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Equity firm doles out $150 million to ailing MarchFirst

The troubled Internet consulting company nabs a much-needed $150 million investment from equity firm Francisco Partners, which in turn will receive preferred stock in the company.

2 min read
Troubled Internet consulting company MarchFirst on Thursday nabbed a much-needed $150 million investment from equity firm Francisco Partners.

In turn, Francisco Partners will receive MarchFirst preferred stock.

The cash infusion comes as the company is laboring to right itself fiscally. Just two weeks ago, MarchFirst, created by the merger of consultancies Whittman-Hart and USWeb/CKS, said it expects to miss fourth-quarter profit targets. The company in November eliminated about 1,000 jobs, or 10 percent of its work force, as part of a restructuring program to save approximately $100 million annually beginning next year.

The company recently disclosed in a filing with the Securities and Exchange Commission that it needed to secure about $100 million in financing until early 2001 to remain afloat. Software giant Microsoft, already an investor in the company, gave MarchFirst a $12 million, interest-free loan in April.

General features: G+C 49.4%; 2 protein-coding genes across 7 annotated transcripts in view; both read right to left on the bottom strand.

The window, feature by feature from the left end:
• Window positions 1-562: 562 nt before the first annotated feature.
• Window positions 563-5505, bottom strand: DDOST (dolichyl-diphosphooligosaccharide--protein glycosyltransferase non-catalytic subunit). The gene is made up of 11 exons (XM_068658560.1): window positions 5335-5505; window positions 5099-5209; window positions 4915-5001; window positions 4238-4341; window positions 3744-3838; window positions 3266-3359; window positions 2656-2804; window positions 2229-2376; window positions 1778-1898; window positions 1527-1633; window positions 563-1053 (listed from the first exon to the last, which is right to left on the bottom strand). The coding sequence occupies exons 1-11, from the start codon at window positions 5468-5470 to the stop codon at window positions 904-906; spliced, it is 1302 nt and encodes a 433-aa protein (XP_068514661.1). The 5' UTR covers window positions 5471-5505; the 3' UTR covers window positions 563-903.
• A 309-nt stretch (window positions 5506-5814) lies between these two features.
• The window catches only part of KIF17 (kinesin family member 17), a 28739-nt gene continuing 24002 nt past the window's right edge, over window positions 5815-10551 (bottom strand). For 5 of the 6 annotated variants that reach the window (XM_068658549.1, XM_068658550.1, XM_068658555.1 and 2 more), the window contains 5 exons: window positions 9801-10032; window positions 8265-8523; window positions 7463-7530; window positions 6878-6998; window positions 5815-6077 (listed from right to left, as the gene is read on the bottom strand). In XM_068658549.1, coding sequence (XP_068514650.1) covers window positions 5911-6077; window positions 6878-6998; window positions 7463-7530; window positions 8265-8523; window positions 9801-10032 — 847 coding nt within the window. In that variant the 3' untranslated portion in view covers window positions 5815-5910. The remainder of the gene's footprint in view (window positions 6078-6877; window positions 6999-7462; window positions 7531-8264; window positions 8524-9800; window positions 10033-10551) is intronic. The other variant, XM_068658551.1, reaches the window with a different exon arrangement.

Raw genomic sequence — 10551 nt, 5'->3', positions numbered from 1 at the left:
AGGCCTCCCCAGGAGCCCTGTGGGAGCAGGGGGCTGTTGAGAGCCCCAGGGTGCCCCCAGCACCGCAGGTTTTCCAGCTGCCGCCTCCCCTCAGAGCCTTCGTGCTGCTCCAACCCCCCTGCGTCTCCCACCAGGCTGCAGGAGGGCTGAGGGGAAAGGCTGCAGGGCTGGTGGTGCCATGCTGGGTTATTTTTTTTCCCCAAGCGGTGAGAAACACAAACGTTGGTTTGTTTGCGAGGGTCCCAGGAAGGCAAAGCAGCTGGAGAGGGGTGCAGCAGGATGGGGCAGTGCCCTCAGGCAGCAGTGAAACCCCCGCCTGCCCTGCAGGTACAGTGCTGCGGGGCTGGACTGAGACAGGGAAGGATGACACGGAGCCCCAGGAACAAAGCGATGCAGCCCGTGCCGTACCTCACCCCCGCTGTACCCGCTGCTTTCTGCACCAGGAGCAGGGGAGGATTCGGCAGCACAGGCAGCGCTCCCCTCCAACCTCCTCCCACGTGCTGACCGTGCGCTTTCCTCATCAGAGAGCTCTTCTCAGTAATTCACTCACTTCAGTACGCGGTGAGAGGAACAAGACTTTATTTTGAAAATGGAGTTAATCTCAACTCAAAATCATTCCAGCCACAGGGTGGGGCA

The entire Internet consulting market has been battling difficult times as the demand for Web development and Internet strategies has shifted focus away from cash-strapped dot-coms toward more established businesses. Though the latter consulting engagements are thought to be more lucrative, analysts have said projects will take longer to complete and thus, companies won't see revenue immediately.

Under the terms of the agreement between MarchFirst and Francisco Partners, the equity firm will buy a total of 150,000 convertible, preferred MarchFirst shares for $1,000 each. About 63,053 shares will be convertible at any time into shares of MarchFirst common stock at a price of $2 per share. In total, Francisco Partners said, after all additional shares have been converted, it will own approximately 32 percent of MarchFirst outstanding shares of common stock, based on the number currently outstanding.

"Despite the recent market gyrations, we believe strongly in the attractive, long-term fundamentals of the e-services sector," Francisco Partners co-founder Neil Garfinkel said in a statement.

MarchFirst, which has seen its shares trade below $2 per share, said it expects the transaction to close before the end of the year. Francisco Partners said it has committed to providing the company with $25 million in interim financing pending the closing of the transaction, which is subject to customary conditions and regulatory approval.

In conjunction with the finalization of the deal, Francisco Partners co-founders Garfinkel and David Stanton are expected to join MarchFirst's board.